John and I were co-workers at a small radio station in the Minneapolis suburb of Anoka. ‘Small’ again comes into play; the station was by no means a player in the Twin Cities market. What the station lacked in basic amenities, technical quality and signal strength, it more than made up for in ownership and managerial dysfunction and sheer comic relief.

What kept the place functioning and an enjoyably quirky place to work was that we also had a very talented, close-knit and fun-loving staff: a dandy core-group for a top-notch party, as we had proved with our summertime housewarming.

KANO boasted a truly eclectic mix of old-school broadcast veterans winding down their careers, and twenty-something guppies straight out of broadcasting school with dreams of stardom and underdeveloped reality checks, and a forty-something, mid-life career change newbie finally living his dream.

A typical week of chaos at KANO made WKRP seem like a weekend in cloisters.

This was no wine-spritzer and brie crowd; radio people genetically predisposed to being allergic to the mundane. Add in their assorted significant others, and a few folks from other parts of our various lives, John and I had invited quite the eclectic and enthusiastic crowd. They wanted, and now expected John and me to deliver, plenty of party action.

Thus was born the centerpiece event of our epic Christmas House Party: Bobbing for Pine Cones.

We had started planning this extravaganza not long after the summer soiree. Somewhere around Halloween, when bobbing for apples was en vogue (Anoka proclaims itself ‘The Halloween Capitol of the World, so we had a lot of experience with such things) the idea occurred to us that this whole bobbing thing had some definite Christmastime applications – with a few modifications. The first tweak we made was to replace apples with the more festive, holiday-oriented, easier-to- grip-with-yer-lips pine cones. Secondly, boring old, not-all-that-competitive (or interesting) water was replaced.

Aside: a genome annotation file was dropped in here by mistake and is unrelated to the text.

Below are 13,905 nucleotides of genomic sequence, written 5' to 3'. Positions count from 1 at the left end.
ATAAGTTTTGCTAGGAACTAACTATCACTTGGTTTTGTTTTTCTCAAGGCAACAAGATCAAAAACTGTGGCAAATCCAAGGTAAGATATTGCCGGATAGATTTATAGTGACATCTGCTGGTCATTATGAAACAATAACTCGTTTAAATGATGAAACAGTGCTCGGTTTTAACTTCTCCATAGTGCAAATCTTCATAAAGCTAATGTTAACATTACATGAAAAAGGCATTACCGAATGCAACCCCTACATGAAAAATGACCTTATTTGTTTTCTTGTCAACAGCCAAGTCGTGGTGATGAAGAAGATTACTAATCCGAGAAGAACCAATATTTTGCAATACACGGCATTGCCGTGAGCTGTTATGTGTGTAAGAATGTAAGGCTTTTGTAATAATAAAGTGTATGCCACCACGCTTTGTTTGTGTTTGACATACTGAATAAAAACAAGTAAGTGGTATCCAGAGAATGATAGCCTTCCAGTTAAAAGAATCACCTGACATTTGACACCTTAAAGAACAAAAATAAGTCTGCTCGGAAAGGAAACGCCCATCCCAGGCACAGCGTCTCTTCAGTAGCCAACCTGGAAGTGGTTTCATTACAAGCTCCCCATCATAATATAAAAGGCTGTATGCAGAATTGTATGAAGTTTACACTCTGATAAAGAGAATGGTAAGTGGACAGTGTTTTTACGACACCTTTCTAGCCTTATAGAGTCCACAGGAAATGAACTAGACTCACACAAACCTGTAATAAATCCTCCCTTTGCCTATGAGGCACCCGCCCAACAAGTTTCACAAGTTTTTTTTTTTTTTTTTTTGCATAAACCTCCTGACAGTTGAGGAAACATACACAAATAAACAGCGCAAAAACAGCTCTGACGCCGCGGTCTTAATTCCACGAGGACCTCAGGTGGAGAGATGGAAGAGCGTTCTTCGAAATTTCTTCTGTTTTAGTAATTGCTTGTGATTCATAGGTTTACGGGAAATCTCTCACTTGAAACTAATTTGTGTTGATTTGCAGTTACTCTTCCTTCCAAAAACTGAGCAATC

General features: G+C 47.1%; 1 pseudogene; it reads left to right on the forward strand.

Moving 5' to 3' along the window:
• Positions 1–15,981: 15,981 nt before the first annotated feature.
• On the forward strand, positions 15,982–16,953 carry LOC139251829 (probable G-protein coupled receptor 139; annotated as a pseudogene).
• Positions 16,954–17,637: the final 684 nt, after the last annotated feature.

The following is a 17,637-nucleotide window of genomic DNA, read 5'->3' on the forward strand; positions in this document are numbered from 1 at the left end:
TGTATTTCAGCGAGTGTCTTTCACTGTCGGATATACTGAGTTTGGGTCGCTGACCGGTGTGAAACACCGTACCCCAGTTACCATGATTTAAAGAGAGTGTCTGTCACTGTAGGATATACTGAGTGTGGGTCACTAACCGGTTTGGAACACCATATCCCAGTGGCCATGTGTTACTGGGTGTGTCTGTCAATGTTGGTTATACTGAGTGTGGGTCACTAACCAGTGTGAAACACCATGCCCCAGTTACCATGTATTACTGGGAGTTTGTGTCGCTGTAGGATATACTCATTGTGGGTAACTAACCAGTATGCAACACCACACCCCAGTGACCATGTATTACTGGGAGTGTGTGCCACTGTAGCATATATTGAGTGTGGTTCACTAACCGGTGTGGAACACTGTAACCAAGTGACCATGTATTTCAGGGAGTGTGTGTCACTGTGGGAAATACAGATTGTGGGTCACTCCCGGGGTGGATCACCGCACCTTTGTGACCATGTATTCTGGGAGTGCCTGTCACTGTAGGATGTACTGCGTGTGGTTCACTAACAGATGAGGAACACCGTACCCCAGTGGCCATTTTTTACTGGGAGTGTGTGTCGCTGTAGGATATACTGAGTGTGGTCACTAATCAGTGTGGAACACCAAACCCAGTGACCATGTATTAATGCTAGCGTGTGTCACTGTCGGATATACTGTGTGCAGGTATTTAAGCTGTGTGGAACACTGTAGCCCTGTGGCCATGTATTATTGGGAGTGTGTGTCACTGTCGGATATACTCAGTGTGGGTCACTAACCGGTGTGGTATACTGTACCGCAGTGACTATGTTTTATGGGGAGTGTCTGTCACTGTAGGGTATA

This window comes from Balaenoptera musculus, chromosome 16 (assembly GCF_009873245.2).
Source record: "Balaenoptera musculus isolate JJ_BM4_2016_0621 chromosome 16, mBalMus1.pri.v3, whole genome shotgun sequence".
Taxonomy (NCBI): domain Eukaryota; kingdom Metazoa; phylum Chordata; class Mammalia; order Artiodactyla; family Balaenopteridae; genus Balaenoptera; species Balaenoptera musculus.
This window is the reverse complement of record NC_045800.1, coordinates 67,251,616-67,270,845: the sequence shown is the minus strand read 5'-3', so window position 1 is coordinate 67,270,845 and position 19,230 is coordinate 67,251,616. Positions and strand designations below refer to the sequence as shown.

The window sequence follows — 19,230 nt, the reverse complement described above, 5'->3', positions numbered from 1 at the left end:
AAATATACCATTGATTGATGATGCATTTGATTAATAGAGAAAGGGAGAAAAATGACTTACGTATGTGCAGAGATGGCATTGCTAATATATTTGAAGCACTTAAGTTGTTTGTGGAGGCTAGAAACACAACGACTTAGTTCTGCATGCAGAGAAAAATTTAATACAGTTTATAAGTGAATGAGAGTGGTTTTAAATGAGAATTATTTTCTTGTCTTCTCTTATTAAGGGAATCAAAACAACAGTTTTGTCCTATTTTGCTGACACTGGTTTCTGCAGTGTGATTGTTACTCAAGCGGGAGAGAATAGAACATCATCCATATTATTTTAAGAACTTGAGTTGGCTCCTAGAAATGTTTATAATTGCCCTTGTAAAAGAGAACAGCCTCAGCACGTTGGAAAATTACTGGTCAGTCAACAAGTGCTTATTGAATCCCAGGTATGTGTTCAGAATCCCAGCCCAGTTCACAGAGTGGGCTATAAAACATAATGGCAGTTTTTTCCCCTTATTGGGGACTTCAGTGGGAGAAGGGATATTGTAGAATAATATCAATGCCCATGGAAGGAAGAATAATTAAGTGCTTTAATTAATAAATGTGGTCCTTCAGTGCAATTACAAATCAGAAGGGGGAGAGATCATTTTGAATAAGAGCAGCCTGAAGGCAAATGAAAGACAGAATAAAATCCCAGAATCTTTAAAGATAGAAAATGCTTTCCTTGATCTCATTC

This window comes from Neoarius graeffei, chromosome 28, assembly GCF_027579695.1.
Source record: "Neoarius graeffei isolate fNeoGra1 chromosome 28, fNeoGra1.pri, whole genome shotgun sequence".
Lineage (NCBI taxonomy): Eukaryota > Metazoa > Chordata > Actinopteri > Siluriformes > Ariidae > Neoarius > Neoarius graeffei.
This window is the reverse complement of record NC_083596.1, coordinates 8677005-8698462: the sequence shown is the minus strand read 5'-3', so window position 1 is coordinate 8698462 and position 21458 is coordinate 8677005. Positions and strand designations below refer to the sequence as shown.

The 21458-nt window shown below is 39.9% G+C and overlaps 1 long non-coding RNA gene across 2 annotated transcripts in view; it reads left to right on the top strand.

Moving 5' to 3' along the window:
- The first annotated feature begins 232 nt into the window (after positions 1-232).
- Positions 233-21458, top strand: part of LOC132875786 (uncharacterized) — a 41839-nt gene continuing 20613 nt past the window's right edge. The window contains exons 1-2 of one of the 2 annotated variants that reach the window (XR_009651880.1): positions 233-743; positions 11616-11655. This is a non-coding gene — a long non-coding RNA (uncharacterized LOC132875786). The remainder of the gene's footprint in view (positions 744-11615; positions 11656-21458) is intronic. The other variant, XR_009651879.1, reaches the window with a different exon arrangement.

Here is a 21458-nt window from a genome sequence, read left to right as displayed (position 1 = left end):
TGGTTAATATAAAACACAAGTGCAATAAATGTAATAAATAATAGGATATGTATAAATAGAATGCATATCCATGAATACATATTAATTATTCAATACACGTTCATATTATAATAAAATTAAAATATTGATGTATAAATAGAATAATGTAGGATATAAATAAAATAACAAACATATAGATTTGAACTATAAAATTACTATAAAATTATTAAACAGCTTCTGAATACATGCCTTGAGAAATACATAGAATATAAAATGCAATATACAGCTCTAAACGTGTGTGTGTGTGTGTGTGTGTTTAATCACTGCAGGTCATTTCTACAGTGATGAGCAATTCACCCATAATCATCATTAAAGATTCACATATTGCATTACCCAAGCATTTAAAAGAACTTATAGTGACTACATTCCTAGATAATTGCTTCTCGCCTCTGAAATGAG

eggnog_09_400With eggnog.

Pure genius, it was. What, agreed John and I, says ‘holiday party fun!’ more than bobbing for pine cones in turkey roasters filed with eggnog?

The night of the party came, and with it, all the high expectations for a rockin’ around the Christmas tree good time. We were truly able to deliver, due in large part to a factor we didn’t have for the house warming party: his name was Jim Holt.

Jim was a fairly recent addition to the station, fresh out of Brown Institute of Broadcasting (the alma mater of both John and I, and a number of other colleagues) but wise to the ways of the world. You see, Jim was a married guy in his early forties; being a disc jockey had been a dream of his for many years. He had been working in the construction business, and when the company he worked for went belly up, he used the opportunity to go back to school and be retrained as a broadcaster, of all things, eventually winding up on KANO’s doorstep where he used his business acumen in sales during the week, and picked up weekend and evening shifts as a part-time announcer. He was having a kid-in-a-candy-store blast and we were glad to have him.

Jim was neither fish nor fowl, so to speak. He was certainly a radio neophyte, which we seldom let him forget, with a wide array of on-air pranks and booby traps pulled on the guy, but he was much farther along the chronological and maturity scale than most of the rest of us.

At least, in some regards.

Okay, he was older than most of the rest of us. He reveled in the role of rookie/old dude; for Jim, it was 1969 all over again – only done better this time around.

pinecones3We had set up the Bobbing for Pinecones as an eight competitor, three-round tournament – poster board tourney bracket taped to the dining room wall to document the fun. Jim arrived fairly early with his wife Kathy, and signed up eagerly for the bobbing. Kathy, as she was during the whole mid-life career shift for her husband, could best be described as…warily supportive.